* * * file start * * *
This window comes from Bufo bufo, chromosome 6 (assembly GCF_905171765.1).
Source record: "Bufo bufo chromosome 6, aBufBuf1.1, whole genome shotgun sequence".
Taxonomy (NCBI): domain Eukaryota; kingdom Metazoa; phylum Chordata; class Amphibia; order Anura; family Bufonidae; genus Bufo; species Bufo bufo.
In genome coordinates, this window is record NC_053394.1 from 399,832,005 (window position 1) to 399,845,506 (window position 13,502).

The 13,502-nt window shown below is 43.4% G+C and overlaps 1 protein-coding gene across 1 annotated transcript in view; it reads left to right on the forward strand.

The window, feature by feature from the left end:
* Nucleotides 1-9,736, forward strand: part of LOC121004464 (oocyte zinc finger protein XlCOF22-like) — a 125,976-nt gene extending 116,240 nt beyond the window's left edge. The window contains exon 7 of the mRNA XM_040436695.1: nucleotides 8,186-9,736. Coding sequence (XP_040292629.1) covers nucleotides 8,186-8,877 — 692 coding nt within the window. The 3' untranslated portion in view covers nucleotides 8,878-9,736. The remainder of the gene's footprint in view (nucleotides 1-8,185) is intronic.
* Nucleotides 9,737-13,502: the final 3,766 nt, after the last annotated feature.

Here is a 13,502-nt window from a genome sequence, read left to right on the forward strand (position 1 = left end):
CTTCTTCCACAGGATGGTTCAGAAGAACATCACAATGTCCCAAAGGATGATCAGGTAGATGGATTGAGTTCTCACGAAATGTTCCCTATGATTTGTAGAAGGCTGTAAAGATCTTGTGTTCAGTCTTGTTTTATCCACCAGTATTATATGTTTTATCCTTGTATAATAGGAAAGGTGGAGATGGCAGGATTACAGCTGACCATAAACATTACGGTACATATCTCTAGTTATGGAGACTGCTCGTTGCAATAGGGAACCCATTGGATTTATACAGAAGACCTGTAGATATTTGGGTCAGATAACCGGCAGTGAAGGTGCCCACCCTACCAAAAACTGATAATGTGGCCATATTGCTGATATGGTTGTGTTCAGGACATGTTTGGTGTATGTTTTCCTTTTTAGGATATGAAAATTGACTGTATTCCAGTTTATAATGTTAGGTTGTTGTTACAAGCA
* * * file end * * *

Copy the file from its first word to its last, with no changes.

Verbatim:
This window comes from Bufo bufo, chromosome 6 (assembly GCF_905171765.1).
Source record: "Bufo bufo chromosome 6, aBufBuf1.1, whole genome shotgun sequence".
Taxonomy (NCBI): domain Eukaryota; kingdom Metazoa; phylum Chordata; class Amphibia; order Anura; family Bufonidae; genus Bufo; species Bufo bufo.
In genome coordinates, this window is record NC_053394.1 from 399,832,005 (window position 1) to 399,845,506 (window position 13,502).

The 13,502-nt window shown below is 43.4% G+C and overlaps 1 protein-coding gene across 1 annotated transcript in view; it reads left to right on the forward strand.

The window, feature by feature from the left end:
* Nucleotides 1-9,736, forward strand: part of LOC121004464 (oocyte zinc finger protein XlCOF22-like) — a 125,976-nt gene extending 116,240 nt beyond the window's left edge. The window contains exon 7 of the mRNA XM_040436695.1: nucleotides 8,186-9,736. Coding sequence (XP_040292629.1) covers nucleotides 8,186-8,877 — 692 coding nt within the window. The 3' untranslated portion in view covers nucleotides 8,878-9,736. The remainder of the gene's footprint in view (nucleotides 1-8,185) is intronic.
* Nucleotides 9,737-13,502: the final 3,766 nt, after the last annotated feature.

Here is a 13,502-nt window from a genome sequence, read left to right on the forward strand (position 1 = left end):
CTTCTTCCACAGGATGGTTCAGAAGAACATCACAATGTCCCAAAGGATGATCAGGTAGATGGATTGAGTTCTCACGAAATGTTCCCTATGATTTGTAGAAGGCTGTAAAGATCTTGTGTTCAGTCTTGTTTTATCCACCAGTATTATATGTTTTATCCTTGTATAATAGGAAAGGTGGAGATGGCAGGATTACAGCTGACCATAAACATTACGGTACATATCTCTAGTTATGGAGACTGCTCGTTGCAATAGGGAACCCATTGGATTTATACAGAAGACCTGTAGATATTTGGGTCAGATAACCGGCAGTGAAGGTGCCCACCCTACCAAAAACTGATAATGTGGCCATATTGCTGATATGGTTGTGTTCAGGACATGTTTGGTGTATGTTTTCCTTTTTAGGATATGAAAATTGACTGTATTCCAGTTTATAATGTTAGGTTGTTGTTACAAGCA